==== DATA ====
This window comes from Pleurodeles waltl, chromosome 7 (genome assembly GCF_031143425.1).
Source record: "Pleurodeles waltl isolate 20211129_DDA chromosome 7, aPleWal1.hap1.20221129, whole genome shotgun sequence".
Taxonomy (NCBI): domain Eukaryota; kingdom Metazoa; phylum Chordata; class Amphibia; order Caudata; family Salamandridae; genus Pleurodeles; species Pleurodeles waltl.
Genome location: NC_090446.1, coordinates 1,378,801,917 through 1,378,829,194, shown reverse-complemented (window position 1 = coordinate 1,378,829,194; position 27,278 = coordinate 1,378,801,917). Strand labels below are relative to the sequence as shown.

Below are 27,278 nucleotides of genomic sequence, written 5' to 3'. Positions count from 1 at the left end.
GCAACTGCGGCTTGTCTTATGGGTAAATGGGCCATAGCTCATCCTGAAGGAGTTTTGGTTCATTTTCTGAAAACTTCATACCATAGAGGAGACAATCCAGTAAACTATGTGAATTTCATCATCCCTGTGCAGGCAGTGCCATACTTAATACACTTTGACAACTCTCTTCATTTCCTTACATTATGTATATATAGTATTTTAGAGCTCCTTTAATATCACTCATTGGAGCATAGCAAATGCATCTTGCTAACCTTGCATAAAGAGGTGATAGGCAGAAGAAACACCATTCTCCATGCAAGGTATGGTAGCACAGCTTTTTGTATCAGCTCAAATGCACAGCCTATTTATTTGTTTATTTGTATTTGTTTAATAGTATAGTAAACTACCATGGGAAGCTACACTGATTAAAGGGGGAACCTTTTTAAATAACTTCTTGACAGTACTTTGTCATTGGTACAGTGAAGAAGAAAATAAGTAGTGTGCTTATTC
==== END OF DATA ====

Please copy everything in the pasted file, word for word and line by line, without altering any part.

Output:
This window comes from Pleurodeles waltl, chromosome 7 (genome assembly GCF_031143425.1).
Source record: "Pleurodeles waltl isolate 20211129_DDA chromosome 7, aPleWal1.hap1.20221129, whole genome shotgun sequence".
Taxonomy (NCBI): domain Eukaryota; kingdom Metazoa; phylum Chordata; class Amphibia; order Caudata; family Salamandridae; genus Pleurodeles; species Pleurodeles waltl.
Genome location: NC_090446.1, coordinates 1,378,801,917 through 1,378,829,194, shown reverse-complemented (window position 1 = coordinate 1,378,829,194; position 27,278 = coordinate 1,378,801,917). Strand labels below are relative to the sequence as shown.

Below are 27,278 nucleotides of genomic sequence, written 5' to 3'. Positions count from 1 at the left end.
GCAACTGCGGCTTGTCTTATGGGTAAATGGGCCATAGCTCATCCTGAAGGAGTTTTGGTTCATTTTCTGAAAACTTCATACCATAGAGGAGACAATCCAGTAAACTATGTGAATTTCATCATCCCTGTGCAGGCAGTGCCATACTTAATACACTTTGACAACTCTCTTCATTTCCTTACATTATGTATATATAGTATTTTAGAGCTCCTTTAATATCACTCATTGGAGCATAGCAAATGCATCTTGCTAACCTTGCATAAAGAGGTGATAGGCAGAAGAAACACCATTCTCCATGCAAGGTATGGTAGCACAGCTTTTTGTATCAGCTCAAATGCACAGCCTATTTATTTGTTTATTTGTATTTGTTTAATAGTATAGTAAACTACCATGGGAAGCTACACTGATTAAAGGGGGAACCTTTTTAAATAACTTCTTGACAGTACTTTGTCATTGGTACAGTGAAGAAGAAAATAAGTAGTGTGCTTATTC